Making the visuals adhere to the audio often forces a compromise in what you see. If the interview-as-narrative talks about something that happened in the past, the only choice is to visually infer to that past, similar to an illustration, portrait or still life in the still photo world. Or worse, you have to show something that isn’t related to the words, because that’s all there is. Such visuals can be phenomenal, but not so often are they.

In the same way that still photographs of the moment are generally more engaging, so is video in the moment. Call it cinema vérité or documentary film or whatever, it’s life as it happens in front of the camera instead of being something created by the person behind the camera to go with a sound bite.

You can find scores of examples that contradict what I just said, of course. Time Magazine’s 9/11 piece is a good one. But such successful pieces are the exception rather than the rule.

Video should meet the same standard as compelling still photography - and audio. I reasoned that the medium is different but we should still strive to create appropriate compositions that feel three dimensional and use the whole frame. We should still strive to capture moments that can ebb and flow in front of the video camera. We should still see light and color and vary distance to the subject perspicaciously. No?

I tried.

B Roll? Coaches at the workshop told us to gather B Roll to support the narrative, which I translated to: Make the best video that you can to at least sort of show what people are talking about in your interviews.

The general practice in production was to edit the audio, lay it down on the primary track and then add video that went with the audio. And I guess that’s exactly the approach to use when teaching how to do this stuff. It works predictably well, especially when the goal is to learn processes.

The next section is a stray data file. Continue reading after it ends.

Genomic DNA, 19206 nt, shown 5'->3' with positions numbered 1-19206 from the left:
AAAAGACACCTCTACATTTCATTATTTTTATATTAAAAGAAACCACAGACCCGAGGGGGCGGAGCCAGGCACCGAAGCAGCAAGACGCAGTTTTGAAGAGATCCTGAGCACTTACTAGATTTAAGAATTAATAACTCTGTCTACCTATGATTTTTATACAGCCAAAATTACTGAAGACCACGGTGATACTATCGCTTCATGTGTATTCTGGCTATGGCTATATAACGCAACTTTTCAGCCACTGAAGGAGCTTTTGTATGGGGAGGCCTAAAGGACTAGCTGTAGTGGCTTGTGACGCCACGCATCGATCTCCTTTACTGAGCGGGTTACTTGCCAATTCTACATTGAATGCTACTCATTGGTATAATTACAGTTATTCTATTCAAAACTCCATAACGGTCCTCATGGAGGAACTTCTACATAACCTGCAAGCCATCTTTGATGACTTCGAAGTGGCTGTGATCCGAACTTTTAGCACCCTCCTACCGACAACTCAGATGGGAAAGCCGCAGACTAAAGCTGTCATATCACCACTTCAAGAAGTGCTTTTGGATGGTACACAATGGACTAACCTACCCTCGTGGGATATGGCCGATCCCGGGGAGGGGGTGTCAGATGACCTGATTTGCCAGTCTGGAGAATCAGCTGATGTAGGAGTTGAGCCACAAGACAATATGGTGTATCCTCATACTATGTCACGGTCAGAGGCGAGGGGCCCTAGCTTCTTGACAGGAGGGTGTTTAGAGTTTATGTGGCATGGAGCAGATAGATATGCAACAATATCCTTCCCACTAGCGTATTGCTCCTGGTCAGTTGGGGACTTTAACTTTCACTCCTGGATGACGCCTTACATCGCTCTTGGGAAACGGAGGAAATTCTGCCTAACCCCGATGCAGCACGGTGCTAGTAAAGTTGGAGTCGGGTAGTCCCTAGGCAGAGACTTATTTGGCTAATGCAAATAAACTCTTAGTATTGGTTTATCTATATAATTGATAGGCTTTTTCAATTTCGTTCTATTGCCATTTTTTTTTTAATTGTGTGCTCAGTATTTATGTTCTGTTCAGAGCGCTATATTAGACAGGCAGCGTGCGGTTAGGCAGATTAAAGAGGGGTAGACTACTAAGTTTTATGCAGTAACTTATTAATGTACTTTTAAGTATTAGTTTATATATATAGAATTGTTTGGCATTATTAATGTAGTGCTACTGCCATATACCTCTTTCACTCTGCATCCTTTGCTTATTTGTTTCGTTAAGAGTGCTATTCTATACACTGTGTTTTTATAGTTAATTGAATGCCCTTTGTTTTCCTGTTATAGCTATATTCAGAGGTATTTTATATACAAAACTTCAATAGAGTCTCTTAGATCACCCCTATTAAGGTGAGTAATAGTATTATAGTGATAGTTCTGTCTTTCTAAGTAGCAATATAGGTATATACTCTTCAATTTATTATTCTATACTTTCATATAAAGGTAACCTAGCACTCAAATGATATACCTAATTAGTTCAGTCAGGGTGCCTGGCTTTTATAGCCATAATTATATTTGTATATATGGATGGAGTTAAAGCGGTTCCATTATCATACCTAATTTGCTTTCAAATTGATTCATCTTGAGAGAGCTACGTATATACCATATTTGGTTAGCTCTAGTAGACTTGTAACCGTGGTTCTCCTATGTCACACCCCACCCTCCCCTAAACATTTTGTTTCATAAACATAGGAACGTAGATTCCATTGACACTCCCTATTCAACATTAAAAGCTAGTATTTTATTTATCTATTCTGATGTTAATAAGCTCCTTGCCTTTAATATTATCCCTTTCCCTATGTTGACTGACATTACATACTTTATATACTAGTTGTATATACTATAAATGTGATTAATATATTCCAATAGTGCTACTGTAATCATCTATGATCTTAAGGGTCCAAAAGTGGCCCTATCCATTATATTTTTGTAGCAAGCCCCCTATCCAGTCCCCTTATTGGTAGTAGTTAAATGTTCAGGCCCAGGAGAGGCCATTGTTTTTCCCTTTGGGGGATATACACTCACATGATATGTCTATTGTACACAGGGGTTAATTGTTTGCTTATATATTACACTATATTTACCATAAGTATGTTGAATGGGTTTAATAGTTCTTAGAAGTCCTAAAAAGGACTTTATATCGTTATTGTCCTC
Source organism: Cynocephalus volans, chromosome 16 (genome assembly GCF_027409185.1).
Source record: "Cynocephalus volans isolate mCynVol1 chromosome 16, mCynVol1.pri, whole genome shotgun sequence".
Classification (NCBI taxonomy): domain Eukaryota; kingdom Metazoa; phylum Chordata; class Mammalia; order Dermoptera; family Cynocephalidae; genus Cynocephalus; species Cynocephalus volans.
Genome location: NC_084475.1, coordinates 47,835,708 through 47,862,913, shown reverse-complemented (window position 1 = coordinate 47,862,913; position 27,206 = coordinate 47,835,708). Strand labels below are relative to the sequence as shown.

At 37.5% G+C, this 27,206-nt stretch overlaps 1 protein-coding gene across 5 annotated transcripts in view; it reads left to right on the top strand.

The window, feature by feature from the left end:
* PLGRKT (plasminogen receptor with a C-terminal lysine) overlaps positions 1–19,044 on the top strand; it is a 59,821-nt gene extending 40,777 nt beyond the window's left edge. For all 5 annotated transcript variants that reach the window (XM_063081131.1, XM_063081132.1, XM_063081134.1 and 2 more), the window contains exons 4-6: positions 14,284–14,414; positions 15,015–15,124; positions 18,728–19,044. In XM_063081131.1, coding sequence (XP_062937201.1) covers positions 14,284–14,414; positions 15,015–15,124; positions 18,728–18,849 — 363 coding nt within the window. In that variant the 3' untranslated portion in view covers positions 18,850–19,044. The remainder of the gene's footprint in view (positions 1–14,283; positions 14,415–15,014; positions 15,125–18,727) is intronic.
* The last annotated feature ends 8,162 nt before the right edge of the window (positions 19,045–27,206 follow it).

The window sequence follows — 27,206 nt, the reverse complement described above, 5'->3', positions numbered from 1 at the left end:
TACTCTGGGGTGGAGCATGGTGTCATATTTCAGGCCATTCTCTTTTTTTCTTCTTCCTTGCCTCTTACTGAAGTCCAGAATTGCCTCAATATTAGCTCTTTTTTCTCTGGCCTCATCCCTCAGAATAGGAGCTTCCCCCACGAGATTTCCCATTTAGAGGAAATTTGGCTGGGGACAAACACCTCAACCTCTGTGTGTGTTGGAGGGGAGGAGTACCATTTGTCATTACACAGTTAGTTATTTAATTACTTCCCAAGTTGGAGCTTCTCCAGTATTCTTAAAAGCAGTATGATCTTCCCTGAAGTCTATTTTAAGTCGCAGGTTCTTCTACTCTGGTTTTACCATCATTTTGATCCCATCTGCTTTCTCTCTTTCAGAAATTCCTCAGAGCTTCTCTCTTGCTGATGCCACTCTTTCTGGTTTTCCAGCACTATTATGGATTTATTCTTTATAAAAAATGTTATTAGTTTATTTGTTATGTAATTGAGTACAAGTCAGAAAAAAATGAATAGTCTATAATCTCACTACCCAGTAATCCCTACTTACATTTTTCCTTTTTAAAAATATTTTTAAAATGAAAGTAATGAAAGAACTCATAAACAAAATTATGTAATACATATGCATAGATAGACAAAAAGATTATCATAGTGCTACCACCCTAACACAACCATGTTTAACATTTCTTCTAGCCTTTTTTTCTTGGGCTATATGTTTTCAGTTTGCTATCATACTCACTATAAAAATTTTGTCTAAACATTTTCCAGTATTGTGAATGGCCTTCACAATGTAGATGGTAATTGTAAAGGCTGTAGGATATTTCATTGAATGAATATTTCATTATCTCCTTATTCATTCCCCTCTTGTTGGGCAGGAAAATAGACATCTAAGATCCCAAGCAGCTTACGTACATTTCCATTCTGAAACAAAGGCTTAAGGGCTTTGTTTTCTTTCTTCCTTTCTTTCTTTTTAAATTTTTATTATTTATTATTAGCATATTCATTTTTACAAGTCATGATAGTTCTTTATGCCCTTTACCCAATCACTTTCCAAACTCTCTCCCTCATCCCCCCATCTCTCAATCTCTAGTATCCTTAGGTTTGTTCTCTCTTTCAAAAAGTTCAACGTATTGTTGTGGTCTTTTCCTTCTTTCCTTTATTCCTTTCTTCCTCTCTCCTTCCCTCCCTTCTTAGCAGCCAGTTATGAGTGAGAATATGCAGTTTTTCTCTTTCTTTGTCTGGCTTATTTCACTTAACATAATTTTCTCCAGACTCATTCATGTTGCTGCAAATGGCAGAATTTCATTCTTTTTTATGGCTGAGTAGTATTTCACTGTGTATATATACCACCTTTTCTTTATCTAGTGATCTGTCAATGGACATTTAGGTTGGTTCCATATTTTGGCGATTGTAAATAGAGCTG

For me, B Roll is A Roll. It is the story and you should do everything possible to create audio that works with the video, not the other way around. The goal should be to create a short film, not what is called multimedia.

After trying to put down audio first, I worked with Sung to instead create groups of video chapters, then moved those around to create a sequence, knowing which had native sound and which would work with the bits of interview that I did, regrettably, do. At the same time we crafted a transitional approach to link the chapters - quick bits of linked video. My interview lasted 8 minutes and 23 seconds and was the last thing I did with the subject. By then I knew what questions to ask to fill in blanks in the video/audio.

I missed Wes Pope’s talk during the workshop. But he had stayed with us a couple days before the workshop to edit his book on Route 66 so we got to talk at some length about telling stories with video. He mentioned five different forms that video story telling can take, including the interview and cinema vérité. (I wish I remembered the other three but they escape me.)

Strive to go beyond the interview form whenever possible. Please.

Did I succeed? Sort of. I doubt that my piece will be viewed by millions or go down in the annals of multimedia. But I did some of what I had hoped and there are some nice moments, a bit of good sound and it was a pleasure getting to know Musketeers Fencing Club. Will I ever produce another video piece? I don’t know. This one was fun and I’d definitely encourage you to take this workshop as a multimedia entrée.

Stay tuned.

Ahhh, Look3

How do you create long form visual narratives?